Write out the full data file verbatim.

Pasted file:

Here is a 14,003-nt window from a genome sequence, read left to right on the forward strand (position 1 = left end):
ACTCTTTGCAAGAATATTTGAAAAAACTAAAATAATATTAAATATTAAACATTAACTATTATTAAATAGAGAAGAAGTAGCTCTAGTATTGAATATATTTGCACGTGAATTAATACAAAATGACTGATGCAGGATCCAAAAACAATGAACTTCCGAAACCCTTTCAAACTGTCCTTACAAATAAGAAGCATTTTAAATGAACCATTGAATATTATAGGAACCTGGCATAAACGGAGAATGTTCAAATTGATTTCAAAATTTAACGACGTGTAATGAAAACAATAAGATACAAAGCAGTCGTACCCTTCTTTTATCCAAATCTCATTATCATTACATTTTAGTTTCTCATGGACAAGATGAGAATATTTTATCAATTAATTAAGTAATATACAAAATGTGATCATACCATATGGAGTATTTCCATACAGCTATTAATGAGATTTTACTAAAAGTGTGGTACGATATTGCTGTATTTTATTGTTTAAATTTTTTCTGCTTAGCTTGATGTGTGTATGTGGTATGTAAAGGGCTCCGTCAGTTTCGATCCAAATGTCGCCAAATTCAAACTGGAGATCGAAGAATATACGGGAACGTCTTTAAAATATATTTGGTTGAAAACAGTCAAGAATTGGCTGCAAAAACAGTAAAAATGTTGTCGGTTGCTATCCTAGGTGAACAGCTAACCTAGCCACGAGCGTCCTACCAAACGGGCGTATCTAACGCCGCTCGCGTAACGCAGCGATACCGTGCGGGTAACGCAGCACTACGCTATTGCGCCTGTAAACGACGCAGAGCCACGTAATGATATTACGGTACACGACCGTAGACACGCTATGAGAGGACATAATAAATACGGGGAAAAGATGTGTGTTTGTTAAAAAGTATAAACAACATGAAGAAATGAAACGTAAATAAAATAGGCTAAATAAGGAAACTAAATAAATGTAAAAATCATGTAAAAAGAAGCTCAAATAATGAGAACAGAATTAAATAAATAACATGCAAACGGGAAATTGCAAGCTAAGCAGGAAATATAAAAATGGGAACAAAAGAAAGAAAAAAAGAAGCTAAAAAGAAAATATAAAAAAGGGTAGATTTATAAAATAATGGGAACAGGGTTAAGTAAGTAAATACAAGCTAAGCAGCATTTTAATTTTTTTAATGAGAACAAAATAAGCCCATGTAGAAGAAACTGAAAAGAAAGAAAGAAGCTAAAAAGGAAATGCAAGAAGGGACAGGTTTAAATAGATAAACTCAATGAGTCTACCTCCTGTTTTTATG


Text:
Here is a 14,003-nt window from a genome sequence, read left to right on the forward strand (position 1 = left end):
ACTCTTTGCAAGAATATTTGAAAAAACTAAAATAATATTAAATATTAAACATTAACTATTATTAAATAGAGAAGAAGTAGCTCTAGTATTGAATATATTTGCACGTGAATTAATACAAAATGACTGATGCAGGATCCAAAAACAATGAACTTCCGAAACCCTTTCAAACTGTCCTTACAAATAAGAAGCATTTTAAATGAACCATTGAATATTATAGGAACCTGGCATAAACGGAGAATGTTCAAATTGATTTCAAAATTTAACGACGTGTAATGAAAACAATAAGATACAAAGCAGTCGTACCCTTCTTTTATCCAAATCTCATTATCATTACATTTTAGTTTCTCATGGACAAGATGAGAATATTTTATCAATTAATTAAGTAATATACAAAATGTGATCATACCATATGGAGTATTTCCATACAGCTATTAATGAGATTTTACTAAAAGTGTGGTACGATATTGCTGTATTTTATTGTTTAAATTTTTTCTGCTTAGCTTGATGTGTGTATGTGGTATGTAAAGGGCTCCGTCAGTTTCGATCCAAATGTCGCCAAATTCAAACTGGAGATCGAAGAATATACGGGAACGTCTTTAAAATATATTTGGTTGAAAACAGTCAAGAATTGGCTGCAAAAACAGTAAAAATGTTGTCGGTTGCTATCCTAGGTGAACAGCTAACCTAGCCACGAGCGTCCTACCAAACGGGCGTATCTAACGCCGCTCGCGTAACGCAGCGATACCGTGCGGGTAACGCAGCACTACGCTATTGCGCCTGTAAACGACGCAGAGCCACGTAATGATATTACGGTACACGACCGTAGACACGCTATGAGAGGACATAATAAATACGGGGAAAAGATGTGTGTTTGTTAAAAAGTATAAACAACATGAAGAAATGAAACGTAAATAAAATAGGCTAAATAAGGAAACTAAATAAATGTAAAAATCATGTAAAAAGAAGCTCAAATAATGAGAACAGAATTAAATAAATAACATGCAAACGGGAAATTGCAAGCTAAGCAGGAAATATAAAAATGGGAACAAAAGAAAGAAAAAAAGAAGCTAAAAAGAAAATATAAAAAAGGGTAGATTTATAAAATAATGGGAACAGGGTTAAGTAAGTAAATACAAGCTAAGCAGCATTTTAATTTTTTTAATGAGAACAAAATAAGCCCATGTAGAAGAAACTGAAAAGAAAGAAAGAAGCTAAAAAGGAAATGCAAGAAGGGACAGGTTTAAATAGATAAACTCAATGAGTCTACCTCCTGTTTTTATG